After 3–4 weeks of thyroid hormone withdrawal (THW), patients with PMs were admitted to our department. On the 1st day after admission, [18F]FDG PET/CT scans together with other conventional assessments, including physical examination, serum TSH, serum-stimulated Tg, and serum TgAb, were performed. On average, the patients’ TSH was 85.03 ± 35.37 µIU/mL when the scans were performed. 131I treatment was performed on the 2nd day after admission. A 131I post-therapy scan was acquired 3 days after 131I oral administration.

Per-lesion imaging analysis

For each patient, a maximum of 5 lesions with [18F]FDG uptake were studied. The lesions had to be measurable on the CT scan of the [18F]FDG PET/CT. The maximum standardized uptake value (SUVmax) of each lesion (SUVmax/lesion) was measured by using a volume of interest with a standardized uptake value (SUV) expressed using the most commonly used definition of SUV (g/mL) = tissue activity (Bq/mL)/ (injected activity [Bq]/ body weight [g]). The [18F]FDG metabolic tumour volume of each lesion (MTV/lesion), representing the volume measured in the volume of interest, was determined using margin thresholds set at 40% of the maximum SUV (SUVmax). Total lesion glycolysis (TLG/lesion) represents the [18F]FDG metabolism in a given lesion and is obtained by multiplying the SUVmean by MTV.

Per-patient imaging analysis

The SUVmax/patient represents the highest SUVmax of all lesions in a given patient. The MTV of each patient (MTV/patient) represents the volume of all lesions with [18F]FDG uptake for a given patient and is calculated by adding the metabolic tumour volumes of all lesions present in that patient. The TLG of each patient (TLG/patient) represents the sum of the [18F]FDG metabolism of all lesions in a given patient.

Statistical analysis

SPSS version 22.0 was used for statistical analyses. Continuous data are expressed as the mean ± standard deviation; categorical data are presented as frequency and percentage. Continuous data were analysed using independent samples t-tests and rank tests, and categorical data were analysed using Pearson`s chi-square test. All the factors that may have affected Tg and anatomical imaging of the PMs were analysed by univariate analysis and confirmed by the chi-square test. Logistic regression was performed for multifactor analysis. Spearman correlation and Pearson correlation were used to detect the correlations between categorical variables and continuous variables. Progression-free survival (PFS), as measured by the time between the date of the diagnosis of PMs and the date of disease progression according to RECIST, version 1.1, was the primary endpoint of this study. The effect of different variables on PFS was estimated by Kaplan-Meier survival analysis. A p value of less than 0.05 was considered statistically significant.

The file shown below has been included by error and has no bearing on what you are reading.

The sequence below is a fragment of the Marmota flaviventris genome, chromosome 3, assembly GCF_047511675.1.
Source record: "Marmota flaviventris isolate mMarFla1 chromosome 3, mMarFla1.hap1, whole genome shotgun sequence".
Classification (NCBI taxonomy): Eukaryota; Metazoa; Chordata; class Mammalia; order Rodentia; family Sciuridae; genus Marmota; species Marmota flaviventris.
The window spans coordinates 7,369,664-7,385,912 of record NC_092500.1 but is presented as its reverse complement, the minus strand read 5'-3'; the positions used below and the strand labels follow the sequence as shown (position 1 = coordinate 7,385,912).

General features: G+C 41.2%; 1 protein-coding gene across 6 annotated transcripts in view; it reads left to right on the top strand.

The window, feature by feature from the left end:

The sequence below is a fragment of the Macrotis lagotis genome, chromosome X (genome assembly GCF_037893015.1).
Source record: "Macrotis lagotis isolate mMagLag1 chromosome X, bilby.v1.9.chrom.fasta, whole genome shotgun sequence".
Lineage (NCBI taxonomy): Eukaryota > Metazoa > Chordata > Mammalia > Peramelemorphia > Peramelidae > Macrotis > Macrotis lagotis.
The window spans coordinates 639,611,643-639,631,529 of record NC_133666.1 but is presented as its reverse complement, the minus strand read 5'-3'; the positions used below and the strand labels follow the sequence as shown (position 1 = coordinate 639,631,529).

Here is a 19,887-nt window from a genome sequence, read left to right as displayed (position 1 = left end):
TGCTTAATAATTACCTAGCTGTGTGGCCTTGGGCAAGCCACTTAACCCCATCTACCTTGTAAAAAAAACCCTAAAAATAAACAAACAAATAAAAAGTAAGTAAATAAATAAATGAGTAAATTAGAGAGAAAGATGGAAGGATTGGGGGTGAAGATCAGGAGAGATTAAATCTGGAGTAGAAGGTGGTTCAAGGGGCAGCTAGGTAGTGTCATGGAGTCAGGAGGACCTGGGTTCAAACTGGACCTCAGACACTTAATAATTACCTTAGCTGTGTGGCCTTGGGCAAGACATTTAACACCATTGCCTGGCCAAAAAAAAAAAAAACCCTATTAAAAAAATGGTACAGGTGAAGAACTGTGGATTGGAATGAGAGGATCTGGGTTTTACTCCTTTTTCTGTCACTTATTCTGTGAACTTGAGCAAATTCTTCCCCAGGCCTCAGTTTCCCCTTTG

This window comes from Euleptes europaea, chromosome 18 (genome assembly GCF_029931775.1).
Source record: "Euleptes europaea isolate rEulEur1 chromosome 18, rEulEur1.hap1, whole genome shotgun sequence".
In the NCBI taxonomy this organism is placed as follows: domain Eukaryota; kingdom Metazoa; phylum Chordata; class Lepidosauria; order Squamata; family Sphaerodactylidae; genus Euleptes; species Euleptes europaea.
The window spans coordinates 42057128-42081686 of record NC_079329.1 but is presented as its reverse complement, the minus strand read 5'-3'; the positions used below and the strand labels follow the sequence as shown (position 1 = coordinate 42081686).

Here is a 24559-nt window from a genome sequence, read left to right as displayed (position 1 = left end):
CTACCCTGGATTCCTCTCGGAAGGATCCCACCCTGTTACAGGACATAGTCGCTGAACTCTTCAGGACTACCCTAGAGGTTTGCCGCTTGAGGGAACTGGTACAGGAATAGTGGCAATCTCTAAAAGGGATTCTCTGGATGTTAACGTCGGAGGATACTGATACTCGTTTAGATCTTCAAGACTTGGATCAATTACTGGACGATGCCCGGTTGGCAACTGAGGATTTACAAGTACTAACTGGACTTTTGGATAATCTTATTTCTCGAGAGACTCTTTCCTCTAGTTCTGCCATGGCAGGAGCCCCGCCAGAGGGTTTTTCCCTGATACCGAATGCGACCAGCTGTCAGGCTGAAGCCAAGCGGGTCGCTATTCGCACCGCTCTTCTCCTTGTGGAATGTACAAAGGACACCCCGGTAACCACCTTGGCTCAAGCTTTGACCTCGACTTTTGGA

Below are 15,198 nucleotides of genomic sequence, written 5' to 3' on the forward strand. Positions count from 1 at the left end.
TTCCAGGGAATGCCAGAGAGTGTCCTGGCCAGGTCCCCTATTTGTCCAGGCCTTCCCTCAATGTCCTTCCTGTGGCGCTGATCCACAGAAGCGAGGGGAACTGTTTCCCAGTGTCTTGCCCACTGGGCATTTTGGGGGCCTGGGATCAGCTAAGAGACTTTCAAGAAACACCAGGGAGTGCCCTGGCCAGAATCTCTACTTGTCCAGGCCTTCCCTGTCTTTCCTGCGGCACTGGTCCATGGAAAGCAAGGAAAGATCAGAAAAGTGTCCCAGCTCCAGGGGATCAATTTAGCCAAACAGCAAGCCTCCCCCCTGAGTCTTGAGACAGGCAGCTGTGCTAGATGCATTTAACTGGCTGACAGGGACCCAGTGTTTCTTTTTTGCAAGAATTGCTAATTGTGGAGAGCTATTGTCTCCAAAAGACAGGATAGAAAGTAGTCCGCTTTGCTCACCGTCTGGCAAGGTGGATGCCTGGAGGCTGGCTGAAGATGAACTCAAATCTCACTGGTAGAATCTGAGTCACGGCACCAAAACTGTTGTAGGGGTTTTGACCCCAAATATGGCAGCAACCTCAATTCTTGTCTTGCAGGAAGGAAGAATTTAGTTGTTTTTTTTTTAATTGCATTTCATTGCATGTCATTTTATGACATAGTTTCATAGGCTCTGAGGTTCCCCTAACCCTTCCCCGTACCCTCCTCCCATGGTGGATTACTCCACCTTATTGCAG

Results

Patient characteristics

The patients’ characteristics are listed in Table 1. A total of 42 patients who had 131I-avid lung metastasis were enrolled out of 132 patients with PMs. The mean age of the subjects was 44.07 ± 16.00 years. Our retrospective study consisted of 16 men (16/42, 38%) and 26 women (26/42, 62%). The pathology was papillary TC in 39 cases and follicular TC in 3 cases. [18F]FDG uptake was found in 34 patients (34/42, 81%), while 8 patients (8/42, 19%) with 131I-avid PMs of DTC had negative [18F]FDG results after THW. The median cumulative activity of RAI was 26.83 GBq (range: 3.7–75.85 GBq). There was a good response to 131I therapy in 34 patients (34/42, 81%) and poor response in 8 (8/42, 19%) based on Tg. According to RECIST (version 1.1), 18/42 (43%) patients showed PR, while 17/42 (40%) patients had SD, 3/42 (7%) had CR, and 4/42 (10%) had PD; good responses included CR, PR, and SD.